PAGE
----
“Songs arise out of suffering, by which I mean they are predicated upon the complex, internal human struggle of creation and, well, as far as I know, algorithms don’t feel. Data doesn’t suffer. ChatGPT has no inner being, it has been nowhere, it has endured nothing, it has not had the audacity to reach beyond its limitations, and hence it doesn’t have the capacity for a shared transcendent experience, as it has no limitations from which to transcend.”

“ChatGPT’s melancholy role is that it is destined to imitate and can never have an authentic human experience, no matter how devalued and inconsequential the human experience may in time become.”

This song is bullshit, a grotesque mockery of what it is to be human.

Ever self-aware, Cave acknowledged that he could be taking all this “a little too personally” but stated that he is a songwriter engaged in the process of songwriting – referring to the fact he is currently writing the new Bad Seeds album, the follow-up to 2019’s ‘Ghosteen‘.

However, he says that songwriting is “a blood and guts business” that “requires my humanness.”

He finished the letter by referring to lyric manufactured by the AI to better summarise his thoughts.

“Mark, thanks for the song, but with all the love and respect in the world, this song is bullshit, a grotesque mockery of what it is to be human, and, well, I don’t much like it – although, hang on!, rereading it, there is a line in there that speaks to me – ‘I’ve got the fire of hell in my eyes‘ – says the song ‘in the style of Nick Cave’, and that’s kind of true. I have got the fire of hell in my eyes – and it’s ChatGPT.”

You can read the letter in full here.

Markus Schreiber/Markus Schreiber/Invision/AP
Nick Cave at the Berlin Film Festival - 2014 - Markus Schreiber/Markus Schreiber/Invision/AP

"The emerging horror of AI": an anti-artist tool?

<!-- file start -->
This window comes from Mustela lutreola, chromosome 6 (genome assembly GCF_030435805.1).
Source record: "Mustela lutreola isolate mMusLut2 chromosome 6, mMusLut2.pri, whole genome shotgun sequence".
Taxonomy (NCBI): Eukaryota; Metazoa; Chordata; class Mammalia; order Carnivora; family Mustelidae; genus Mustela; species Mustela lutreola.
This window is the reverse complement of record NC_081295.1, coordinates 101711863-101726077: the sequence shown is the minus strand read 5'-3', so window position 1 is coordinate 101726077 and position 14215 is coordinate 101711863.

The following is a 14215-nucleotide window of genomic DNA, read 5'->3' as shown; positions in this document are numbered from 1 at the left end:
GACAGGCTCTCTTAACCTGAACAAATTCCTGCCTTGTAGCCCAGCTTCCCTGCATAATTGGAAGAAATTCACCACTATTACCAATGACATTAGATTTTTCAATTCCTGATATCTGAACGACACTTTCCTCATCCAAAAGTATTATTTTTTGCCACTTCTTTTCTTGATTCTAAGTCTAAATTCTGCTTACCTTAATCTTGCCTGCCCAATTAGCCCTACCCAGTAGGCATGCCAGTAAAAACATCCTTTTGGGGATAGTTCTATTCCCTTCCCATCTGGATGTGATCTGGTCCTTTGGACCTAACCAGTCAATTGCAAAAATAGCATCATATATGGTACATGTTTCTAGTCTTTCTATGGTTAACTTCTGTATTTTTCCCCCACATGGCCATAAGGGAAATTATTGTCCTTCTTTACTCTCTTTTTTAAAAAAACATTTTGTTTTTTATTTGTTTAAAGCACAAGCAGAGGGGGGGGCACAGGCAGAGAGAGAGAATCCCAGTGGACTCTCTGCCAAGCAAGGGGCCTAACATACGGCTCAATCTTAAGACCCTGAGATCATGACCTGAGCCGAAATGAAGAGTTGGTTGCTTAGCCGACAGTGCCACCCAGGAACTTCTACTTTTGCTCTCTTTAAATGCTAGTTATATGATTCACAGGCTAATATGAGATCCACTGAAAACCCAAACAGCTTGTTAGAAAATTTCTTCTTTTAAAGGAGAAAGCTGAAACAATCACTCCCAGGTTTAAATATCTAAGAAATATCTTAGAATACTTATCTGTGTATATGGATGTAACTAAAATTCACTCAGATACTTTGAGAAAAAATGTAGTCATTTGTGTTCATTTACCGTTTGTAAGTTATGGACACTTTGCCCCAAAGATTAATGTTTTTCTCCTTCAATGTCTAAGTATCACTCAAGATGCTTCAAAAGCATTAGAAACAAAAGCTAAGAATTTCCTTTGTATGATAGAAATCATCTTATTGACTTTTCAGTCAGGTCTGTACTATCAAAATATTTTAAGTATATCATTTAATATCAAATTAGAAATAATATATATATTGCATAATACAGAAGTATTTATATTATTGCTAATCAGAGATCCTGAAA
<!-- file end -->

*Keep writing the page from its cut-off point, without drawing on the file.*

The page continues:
ChatGPT is the latest software generating uproar around AI-generated art, leading to a growing frustration with the way society devalues art.

The chatbot has been source of concern in several fields since its launch in November 2022, especially in education, considering the artificial intelligence’s use in essay and exam cheating, as well as its ability to bypass plagiarism detection tools.

Like the Lensa app before it, which has drawn the ire of digital artists who claim the works it generates are based on stolen art, ChatGPT also raises questions of copyright and ethics, as it is trained on large amounts of data that enable it to make predictions about how to string words together in a meaningful way. This data could include copyrighted output, and there is currently no legal protection for songs “written in the style of”.

Many rightly fear that it will undermine and potentially destroy the work of artists.

“I am not against artificial intelligence, I want to make that clear,” Spanish artist Amaya Díaz told Euronews Culture, referring to Lensa. “If it’s a tool for us to use, and if people learn to value what we put in our work, I think it will be fine.”

However, being an artist doesn’t resume itself to imitation and these AI-generated “artworks” have the capacity to feel anti-artist.

“We as artists are very used to our work being used without consent. I think the reason this is becoming such a big deal is because we are very exhausted.”

You can read the full interview with Spanish comic artist and illustrator Amaya Díaz here and tune in to Nick Cave’s The Red Hand Files here for more of the singer-songwriter’s beautiful prose.